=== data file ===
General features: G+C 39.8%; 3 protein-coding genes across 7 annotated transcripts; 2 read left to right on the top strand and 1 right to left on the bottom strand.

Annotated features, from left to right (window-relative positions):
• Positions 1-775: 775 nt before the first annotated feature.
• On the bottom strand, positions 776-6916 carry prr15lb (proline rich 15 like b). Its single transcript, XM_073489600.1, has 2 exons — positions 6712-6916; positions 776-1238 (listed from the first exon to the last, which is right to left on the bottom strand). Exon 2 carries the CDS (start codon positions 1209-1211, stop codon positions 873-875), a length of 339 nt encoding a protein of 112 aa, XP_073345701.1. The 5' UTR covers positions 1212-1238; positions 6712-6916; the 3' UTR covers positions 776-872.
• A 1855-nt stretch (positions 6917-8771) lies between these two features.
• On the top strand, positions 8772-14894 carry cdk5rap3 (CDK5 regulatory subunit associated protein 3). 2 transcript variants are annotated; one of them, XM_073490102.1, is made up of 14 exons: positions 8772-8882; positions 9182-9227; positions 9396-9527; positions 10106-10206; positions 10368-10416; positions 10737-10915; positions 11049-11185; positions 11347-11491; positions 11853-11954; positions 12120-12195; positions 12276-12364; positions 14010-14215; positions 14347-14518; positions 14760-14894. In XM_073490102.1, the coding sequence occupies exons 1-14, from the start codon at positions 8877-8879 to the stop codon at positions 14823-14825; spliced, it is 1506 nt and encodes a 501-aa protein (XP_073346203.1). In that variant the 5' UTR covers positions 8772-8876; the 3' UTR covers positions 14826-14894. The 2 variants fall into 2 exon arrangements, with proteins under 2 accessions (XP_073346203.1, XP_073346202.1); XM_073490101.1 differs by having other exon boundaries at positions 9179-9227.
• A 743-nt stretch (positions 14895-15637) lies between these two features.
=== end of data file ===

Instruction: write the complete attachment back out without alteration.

General features: G+C 39.8%; 3 protein-coding genes across 7 annotated transcripts; 2 read left to right on the top strand and 1 right to left on the bottom strand.

Annotated features, from left to right (window-relative positions):
• Positions 1-775: 775 nt before the first annotated feature.
• On the bottom strand, positions 776-6916 carry prr15lb (proline rich 15 like b). Its single transcript, XM_073489600.1, has 2 exons — positions 6712-6916; positions 776-1238 (listed from the first exon to the last, which is right to left on the bottom strand). Exon 2 carries the CDS (start codon positions 1209-1211, stop codon positions 873-875), a length of 339 nt encoding a protein of 112 aa, XP_073345701.1. The 5' UTR covers positions 1212-1238; positions 6712-6916; the 3' UTR covers positions 776-872.
• A 1855-nt stretch (positions 6917-8771) lies between these two features.
• On the top strand, positions 8772-14894 carry cdk5rap3 (CDK5 regulatory subunit associated protein 3). 2 transcript variants are annotated; one of them, XM_073490102.1, is made up of 14 exons: positions 8772-8882; positions 9182-9227; positions 9396-9527; positions 10106-10206; positions 10368-10416; positions 10737-10915; positions 11049-11185; positions 11347-11491; positions 11853-11954; positions 12120-12195; positions 12276-12364; positions 14010-14215; positions 14347-14518; positions 14760-14894. In XM_073490102.1, the coding sequence occupies exons 1-14, from the start codon at positions 8877-8879 to the stop codon at positions 14823-14825; spliced, it is 1506 nt and encodes a 501-aa protein (XP_073346203.1). In that variant the 5' UTR covers positions 8772-8876; the 3' UTR covers positions 14826-14894. The 2 variants fall into 2 exon arrangements, with proteins under 2 accessions (XP_073346203.1, XP_073346202.1); XM_073490101.1 differs by having other exon boundaries at positions 9179-9227.
• A 743-nt stretch (positions 14895-15637) lies between these two features.